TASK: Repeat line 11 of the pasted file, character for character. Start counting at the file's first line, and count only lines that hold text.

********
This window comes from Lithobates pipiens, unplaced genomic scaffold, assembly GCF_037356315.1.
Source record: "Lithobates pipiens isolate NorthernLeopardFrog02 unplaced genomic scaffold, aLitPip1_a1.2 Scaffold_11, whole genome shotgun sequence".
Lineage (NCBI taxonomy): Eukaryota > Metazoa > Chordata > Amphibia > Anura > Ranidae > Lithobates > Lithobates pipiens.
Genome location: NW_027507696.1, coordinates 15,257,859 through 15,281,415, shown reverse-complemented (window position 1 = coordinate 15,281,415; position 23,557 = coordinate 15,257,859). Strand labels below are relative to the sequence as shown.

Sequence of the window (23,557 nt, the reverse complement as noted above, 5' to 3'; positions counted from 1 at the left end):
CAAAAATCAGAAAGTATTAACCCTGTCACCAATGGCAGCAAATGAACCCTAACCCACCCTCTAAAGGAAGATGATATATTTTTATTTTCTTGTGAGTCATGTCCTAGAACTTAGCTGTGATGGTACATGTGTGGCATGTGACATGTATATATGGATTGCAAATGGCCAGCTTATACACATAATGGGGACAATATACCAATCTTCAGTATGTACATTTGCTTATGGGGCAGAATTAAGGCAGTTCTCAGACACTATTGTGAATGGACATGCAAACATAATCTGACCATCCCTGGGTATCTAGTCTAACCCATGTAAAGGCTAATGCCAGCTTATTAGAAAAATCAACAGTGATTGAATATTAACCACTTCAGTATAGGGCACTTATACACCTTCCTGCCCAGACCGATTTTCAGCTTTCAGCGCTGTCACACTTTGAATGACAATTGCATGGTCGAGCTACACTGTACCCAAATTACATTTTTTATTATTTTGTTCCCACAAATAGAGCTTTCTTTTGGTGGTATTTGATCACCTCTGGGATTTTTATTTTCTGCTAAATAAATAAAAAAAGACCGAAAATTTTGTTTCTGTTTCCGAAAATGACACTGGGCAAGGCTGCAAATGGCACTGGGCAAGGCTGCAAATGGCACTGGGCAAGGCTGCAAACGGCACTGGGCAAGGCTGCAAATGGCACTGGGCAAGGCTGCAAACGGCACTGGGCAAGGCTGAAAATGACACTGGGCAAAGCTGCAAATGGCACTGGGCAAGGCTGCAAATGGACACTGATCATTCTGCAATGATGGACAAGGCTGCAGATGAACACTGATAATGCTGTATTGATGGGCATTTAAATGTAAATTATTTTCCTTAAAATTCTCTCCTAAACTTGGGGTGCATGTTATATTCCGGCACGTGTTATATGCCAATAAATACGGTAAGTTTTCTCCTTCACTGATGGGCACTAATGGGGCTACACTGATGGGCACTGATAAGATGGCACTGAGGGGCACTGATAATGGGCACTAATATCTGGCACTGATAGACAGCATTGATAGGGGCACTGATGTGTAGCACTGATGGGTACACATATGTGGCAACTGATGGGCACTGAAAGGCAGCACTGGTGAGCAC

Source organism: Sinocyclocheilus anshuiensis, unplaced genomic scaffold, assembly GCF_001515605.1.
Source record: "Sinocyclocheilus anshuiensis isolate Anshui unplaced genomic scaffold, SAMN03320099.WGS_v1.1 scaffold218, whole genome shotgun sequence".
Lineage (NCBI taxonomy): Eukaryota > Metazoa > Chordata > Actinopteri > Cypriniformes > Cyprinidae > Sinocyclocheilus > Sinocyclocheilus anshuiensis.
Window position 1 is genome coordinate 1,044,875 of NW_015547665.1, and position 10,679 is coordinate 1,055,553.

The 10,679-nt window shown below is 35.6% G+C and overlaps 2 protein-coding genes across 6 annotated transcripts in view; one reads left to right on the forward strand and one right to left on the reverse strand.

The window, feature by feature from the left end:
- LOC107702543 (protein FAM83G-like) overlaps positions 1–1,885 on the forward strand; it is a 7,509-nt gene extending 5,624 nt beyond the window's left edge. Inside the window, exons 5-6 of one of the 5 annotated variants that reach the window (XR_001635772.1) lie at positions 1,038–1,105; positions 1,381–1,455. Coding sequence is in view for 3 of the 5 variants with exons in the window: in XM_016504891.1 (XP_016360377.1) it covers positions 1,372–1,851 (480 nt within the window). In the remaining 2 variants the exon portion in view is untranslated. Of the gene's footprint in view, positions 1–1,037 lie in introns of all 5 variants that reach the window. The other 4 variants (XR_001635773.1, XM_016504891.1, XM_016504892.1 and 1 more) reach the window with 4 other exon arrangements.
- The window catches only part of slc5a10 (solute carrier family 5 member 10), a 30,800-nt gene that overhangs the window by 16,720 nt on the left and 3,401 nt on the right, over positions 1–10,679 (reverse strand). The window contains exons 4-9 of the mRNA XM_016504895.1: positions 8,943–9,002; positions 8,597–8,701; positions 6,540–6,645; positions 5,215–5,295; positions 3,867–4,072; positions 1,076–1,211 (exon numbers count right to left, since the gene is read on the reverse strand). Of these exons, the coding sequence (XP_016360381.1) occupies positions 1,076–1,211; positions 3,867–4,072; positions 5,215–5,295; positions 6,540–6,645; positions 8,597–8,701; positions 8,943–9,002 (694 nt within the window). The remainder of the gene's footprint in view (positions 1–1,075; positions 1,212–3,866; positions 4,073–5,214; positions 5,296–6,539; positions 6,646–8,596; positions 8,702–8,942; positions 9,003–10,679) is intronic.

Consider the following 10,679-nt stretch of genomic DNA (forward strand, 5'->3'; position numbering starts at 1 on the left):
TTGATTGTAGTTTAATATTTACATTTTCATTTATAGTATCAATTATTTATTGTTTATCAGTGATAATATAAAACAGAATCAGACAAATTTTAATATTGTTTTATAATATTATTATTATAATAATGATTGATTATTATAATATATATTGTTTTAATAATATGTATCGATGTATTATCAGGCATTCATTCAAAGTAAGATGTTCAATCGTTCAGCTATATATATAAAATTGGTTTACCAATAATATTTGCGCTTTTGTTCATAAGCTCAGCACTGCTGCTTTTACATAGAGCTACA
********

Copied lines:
The 10,679-nt window shown below is 35.6% G+C and overlaps 2 protein-coding genes across 6 annotated transcripts in view; one reads left to right on the forward strand and one right to left on the reverse strand.